Magic Module Methods?

Martin von Loewis loewis at
Sun Oct 21 15:28:20 CEST 2001

"Magnus Lie Hetland" <mlh at> writes:

> OK - bad example (and terse explanation). The situation was this: I
> was using a module as a config file, and at the same time as an
> object containing defaults at some other point in the program
> (available for users of the library). Therefore, the defaults should
> be accessible from the module, but the people writing the config
> file might not want to set absolutely all the values... I could of
> course do an update() on the module __dict__, and that might be
> clearer, but possibly not near-infinitely? ;)

I'm still not sure what you are trying to do:

You have a module that your users want to customize, by putting values
in it. You don't want to require them to fill in all values, and you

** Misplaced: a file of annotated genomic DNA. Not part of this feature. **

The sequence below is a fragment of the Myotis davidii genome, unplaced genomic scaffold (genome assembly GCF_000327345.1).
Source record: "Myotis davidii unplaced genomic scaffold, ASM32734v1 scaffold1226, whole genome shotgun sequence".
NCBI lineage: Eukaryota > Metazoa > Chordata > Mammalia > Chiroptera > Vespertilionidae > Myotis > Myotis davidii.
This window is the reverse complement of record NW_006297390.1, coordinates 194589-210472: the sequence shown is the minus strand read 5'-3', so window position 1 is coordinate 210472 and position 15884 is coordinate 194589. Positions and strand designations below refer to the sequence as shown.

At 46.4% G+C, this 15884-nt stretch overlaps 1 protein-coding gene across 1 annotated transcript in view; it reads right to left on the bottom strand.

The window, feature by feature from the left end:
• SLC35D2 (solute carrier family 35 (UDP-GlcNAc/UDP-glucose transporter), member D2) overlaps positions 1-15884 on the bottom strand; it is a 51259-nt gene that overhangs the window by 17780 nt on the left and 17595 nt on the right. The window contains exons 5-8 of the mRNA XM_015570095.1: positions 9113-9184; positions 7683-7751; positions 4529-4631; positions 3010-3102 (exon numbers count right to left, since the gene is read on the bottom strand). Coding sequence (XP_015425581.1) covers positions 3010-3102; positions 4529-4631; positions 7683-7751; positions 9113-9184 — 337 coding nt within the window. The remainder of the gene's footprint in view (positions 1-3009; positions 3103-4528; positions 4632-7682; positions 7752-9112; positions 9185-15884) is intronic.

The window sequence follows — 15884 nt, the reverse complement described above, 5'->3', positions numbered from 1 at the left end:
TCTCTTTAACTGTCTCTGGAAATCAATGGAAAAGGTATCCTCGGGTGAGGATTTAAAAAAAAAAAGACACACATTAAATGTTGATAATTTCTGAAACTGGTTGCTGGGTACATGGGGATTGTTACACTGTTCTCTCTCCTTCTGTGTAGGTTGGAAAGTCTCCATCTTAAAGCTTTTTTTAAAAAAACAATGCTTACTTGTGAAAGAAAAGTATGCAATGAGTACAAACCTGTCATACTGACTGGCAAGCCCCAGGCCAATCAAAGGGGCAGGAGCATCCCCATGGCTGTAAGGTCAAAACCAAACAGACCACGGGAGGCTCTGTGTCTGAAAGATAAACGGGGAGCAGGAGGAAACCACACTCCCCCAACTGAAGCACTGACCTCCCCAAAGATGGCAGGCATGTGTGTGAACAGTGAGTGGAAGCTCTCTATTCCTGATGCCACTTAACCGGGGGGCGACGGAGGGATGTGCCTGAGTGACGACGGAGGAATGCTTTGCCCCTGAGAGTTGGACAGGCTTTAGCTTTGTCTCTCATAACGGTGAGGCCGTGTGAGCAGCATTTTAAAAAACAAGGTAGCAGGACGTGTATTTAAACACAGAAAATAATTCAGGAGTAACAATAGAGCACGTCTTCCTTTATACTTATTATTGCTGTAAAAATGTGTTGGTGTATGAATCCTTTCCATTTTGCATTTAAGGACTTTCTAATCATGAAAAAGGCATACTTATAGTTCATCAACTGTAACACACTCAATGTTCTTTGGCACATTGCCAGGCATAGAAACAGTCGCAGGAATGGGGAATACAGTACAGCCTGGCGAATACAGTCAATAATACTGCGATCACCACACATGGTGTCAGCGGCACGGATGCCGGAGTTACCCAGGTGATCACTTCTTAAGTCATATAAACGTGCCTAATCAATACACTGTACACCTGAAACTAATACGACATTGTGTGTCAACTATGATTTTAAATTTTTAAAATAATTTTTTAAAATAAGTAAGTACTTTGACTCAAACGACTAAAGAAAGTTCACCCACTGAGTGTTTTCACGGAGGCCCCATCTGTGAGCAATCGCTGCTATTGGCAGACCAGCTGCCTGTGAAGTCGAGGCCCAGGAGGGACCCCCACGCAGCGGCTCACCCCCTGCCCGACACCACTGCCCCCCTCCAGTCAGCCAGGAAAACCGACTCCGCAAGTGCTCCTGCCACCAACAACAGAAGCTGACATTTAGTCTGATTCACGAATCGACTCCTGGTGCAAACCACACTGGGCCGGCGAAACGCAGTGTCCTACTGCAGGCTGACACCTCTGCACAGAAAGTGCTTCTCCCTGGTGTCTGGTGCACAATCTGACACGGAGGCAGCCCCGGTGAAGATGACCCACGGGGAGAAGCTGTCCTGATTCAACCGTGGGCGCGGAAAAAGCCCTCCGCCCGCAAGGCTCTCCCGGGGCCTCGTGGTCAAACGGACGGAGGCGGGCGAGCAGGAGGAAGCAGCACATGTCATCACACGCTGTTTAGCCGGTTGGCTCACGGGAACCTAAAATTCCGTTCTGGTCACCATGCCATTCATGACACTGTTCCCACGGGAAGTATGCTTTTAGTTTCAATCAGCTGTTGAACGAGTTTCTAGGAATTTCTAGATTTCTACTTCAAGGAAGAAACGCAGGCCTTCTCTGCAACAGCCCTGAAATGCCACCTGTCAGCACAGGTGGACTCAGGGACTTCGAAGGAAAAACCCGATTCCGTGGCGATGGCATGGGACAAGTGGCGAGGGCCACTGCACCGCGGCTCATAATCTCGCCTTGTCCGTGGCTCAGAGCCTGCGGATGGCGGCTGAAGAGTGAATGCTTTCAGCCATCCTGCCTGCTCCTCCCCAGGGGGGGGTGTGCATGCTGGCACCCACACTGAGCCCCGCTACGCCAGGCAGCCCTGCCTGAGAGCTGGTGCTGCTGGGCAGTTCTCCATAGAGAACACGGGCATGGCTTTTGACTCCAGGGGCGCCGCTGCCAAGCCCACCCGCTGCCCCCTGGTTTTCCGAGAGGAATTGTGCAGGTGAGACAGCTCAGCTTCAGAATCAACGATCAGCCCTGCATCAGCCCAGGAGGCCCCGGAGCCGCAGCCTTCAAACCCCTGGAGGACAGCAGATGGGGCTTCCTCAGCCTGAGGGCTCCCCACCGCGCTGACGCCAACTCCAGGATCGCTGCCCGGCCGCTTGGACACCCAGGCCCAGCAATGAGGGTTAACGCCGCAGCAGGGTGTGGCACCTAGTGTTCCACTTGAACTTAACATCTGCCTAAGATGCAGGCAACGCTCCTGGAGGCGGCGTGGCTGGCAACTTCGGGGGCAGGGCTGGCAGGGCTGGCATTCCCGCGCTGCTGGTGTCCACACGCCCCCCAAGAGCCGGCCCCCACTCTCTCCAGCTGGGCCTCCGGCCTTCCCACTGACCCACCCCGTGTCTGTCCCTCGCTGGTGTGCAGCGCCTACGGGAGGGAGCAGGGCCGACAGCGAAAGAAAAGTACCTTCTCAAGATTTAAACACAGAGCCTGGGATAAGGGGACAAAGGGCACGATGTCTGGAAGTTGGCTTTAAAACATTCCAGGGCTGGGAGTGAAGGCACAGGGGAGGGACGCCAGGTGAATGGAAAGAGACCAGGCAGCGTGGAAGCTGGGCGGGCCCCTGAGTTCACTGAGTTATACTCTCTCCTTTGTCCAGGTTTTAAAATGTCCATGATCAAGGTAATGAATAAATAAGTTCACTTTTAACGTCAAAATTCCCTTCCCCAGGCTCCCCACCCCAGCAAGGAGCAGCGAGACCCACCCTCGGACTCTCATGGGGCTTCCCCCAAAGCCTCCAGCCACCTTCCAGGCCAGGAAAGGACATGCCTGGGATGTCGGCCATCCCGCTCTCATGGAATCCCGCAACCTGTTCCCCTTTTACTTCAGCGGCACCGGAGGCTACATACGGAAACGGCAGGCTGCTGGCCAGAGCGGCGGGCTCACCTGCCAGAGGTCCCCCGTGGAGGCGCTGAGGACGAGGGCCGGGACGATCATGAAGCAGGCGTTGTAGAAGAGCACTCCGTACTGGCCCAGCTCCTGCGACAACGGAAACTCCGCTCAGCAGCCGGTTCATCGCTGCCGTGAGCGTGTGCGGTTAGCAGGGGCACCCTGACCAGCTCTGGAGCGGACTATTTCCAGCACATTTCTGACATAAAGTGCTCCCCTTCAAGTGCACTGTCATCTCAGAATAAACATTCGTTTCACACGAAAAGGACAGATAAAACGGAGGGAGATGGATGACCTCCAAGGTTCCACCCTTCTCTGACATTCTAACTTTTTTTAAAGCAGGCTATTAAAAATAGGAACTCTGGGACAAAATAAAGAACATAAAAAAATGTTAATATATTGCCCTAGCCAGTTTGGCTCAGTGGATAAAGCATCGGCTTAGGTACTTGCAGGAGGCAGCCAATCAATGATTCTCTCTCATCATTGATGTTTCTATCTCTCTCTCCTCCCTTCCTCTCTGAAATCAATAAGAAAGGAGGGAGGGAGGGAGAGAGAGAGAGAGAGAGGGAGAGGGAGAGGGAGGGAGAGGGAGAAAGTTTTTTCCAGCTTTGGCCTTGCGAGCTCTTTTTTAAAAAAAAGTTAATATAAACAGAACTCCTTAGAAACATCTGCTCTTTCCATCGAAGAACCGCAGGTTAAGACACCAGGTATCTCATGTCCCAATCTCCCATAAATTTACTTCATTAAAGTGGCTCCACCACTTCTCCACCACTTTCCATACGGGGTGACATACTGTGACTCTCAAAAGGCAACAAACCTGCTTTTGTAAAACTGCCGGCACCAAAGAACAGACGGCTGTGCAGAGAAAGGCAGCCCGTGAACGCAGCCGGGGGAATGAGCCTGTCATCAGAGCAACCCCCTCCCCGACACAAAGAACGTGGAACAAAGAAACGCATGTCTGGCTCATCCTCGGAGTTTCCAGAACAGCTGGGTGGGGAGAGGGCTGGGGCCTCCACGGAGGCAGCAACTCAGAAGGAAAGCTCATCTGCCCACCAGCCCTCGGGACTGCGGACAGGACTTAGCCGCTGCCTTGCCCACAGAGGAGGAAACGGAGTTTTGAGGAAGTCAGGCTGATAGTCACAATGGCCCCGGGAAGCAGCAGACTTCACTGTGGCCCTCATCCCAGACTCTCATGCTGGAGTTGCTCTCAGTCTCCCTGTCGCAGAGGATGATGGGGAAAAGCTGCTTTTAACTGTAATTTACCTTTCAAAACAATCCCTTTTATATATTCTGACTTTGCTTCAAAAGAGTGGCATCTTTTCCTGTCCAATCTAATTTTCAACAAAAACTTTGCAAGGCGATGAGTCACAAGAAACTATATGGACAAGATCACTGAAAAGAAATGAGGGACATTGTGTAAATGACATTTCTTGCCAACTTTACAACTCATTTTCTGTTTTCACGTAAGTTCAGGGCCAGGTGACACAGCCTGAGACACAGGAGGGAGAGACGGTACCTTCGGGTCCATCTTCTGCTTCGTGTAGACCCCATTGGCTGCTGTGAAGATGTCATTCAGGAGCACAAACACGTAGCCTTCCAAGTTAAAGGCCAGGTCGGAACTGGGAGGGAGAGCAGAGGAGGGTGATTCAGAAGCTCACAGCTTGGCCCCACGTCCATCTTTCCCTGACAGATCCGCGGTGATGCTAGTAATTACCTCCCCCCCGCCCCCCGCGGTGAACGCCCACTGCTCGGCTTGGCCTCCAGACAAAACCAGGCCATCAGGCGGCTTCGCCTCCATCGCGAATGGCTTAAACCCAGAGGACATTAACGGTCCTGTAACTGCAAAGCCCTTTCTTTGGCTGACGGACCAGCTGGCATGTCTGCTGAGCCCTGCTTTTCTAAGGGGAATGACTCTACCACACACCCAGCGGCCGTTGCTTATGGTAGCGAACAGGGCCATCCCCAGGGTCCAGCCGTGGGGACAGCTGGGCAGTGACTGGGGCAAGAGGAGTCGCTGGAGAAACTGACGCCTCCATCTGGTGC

don't want to give them a template that already has all supported
values filled out. Correct?

If so, where do the default values come from, instead? They are not in
the config module, but you want to access them from the config module?

Even if you had an _getattr__ for modules, wouldn't your users have to
put the __getattr__ definition (which surely would look magic) in
their configuration module?

I'd propose the following solution: Make a containing the
defaults, and a that start with

from DEFAULTS import *

Then your users could customize the configuration by putting
assignments after the import statement.


More information about the Python-list mailing list